• The term $\frac{đ\mathbf{\omega }}{đt}$ represents angular acceleration ( α )
• The term $\frac{đ\mathbf{r}}{đt}$ represents velocity of the particle ( v )

$\begin{array}{l}⇒\mathbf{a}=\mathbf{\alpha }\mathbf{X}\mathbf{r}+\mathbf{\omega }\mathbf{X}\mathbf{v}\end{array}$

$\begin{array}{l}⇒\mathbf{a}={\mathbf{a}}_{\mathbf{T}}+{\mathbf{a}}_{\mathbf{R}}\end{array}$

where, ${\mathbf{a}}_{\mathbf{T}}=\mathbf{\alpha }\mathbf{X}\mathbf{r}$ is tangential acceleration and is measure of the time rate change of the magnitude of the velocity of the particle in the tangential direction and ${\mathbf{a}}_{\mathbf{R}}=\mathbf{\omega }\mathbf{X}\mathbf{v}$ is the radial acceleration also known as centripetal acceleration, which is measure of time rate change of the velocity of the particle in radial direction.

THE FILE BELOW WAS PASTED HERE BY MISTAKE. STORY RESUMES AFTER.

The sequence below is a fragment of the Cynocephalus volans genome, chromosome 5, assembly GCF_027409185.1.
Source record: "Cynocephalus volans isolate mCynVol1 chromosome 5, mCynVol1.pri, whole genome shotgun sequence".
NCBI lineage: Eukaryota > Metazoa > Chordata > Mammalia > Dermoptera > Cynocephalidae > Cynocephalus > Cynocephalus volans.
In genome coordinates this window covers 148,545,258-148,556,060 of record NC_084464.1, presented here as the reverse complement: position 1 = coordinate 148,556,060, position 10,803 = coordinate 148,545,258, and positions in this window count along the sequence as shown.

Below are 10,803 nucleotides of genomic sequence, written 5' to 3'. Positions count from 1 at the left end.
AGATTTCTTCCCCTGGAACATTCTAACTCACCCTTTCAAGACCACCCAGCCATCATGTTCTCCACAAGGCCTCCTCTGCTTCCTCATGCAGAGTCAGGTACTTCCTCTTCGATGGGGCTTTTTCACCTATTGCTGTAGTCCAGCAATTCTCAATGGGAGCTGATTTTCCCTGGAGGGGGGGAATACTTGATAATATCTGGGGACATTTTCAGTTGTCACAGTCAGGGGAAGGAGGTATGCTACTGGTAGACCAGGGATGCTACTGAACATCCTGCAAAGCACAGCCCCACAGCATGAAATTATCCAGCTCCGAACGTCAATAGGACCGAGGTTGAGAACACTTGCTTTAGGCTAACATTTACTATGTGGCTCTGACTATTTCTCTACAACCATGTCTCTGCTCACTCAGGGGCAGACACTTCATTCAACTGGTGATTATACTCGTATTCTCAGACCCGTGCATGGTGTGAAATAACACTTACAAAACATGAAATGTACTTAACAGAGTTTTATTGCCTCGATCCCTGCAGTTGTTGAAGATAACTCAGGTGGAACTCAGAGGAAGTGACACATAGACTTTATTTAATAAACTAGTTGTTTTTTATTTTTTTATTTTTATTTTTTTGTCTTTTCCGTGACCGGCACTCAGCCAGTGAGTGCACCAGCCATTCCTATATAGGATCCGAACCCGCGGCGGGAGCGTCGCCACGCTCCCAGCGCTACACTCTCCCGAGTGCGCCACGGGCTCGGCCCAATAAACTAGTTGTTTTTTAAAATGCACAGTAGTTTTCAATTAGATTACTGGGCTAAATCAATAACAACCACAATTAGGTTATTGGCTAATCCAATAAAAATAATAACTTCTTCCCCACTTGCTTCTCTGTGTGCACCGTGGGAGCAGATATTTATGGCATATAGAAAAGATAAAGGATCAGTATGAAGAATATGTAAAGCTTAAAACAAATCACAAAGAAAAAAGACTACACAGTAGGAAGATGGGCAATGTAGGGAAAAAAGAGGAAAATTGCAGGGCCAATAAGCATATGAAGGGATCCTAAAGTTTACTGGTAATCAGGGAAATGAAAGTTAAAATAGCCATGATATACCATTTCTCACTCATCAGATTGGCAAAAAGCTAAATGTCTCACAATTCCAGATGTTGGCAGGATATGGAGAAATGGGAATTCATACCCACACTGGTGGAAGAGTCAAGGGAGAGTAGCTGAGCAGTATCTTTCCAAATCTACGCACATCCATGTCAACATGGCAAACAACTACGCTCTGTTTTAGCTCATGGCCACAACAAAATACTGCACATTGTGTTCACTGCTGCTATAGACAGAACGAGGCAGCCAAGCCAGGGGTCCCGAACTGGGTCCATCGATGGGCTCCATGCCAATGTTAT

Various vector quantities involved in the equation are shown graphically with respect to the plane of motion (xz plane) :

The magnitude of total acceleration in general circular motion is given by :

$\begin{array}{l}a=|\mathbf{a}|=\sqrt{\left({{a}_{T}}^{2}+{{a}_{R}}^{2}\right)}\end{array}$

Problem : At a particular instant, a particle is moving with a speed of 10 m/s on a circular path of radius 100 m. Its speed is increasing at the rate of 1 $m/{s}^{2}$ . What is the acceleration of the particle ?

Solution : The acceleration of the particle is the vector sum of mutually perpendicular radial and tangential accelerations. The magnitude of tangential acceleration is given here to be 1 $m/{s}^{2}$ . Now, the radial acceleration at the particular instant is :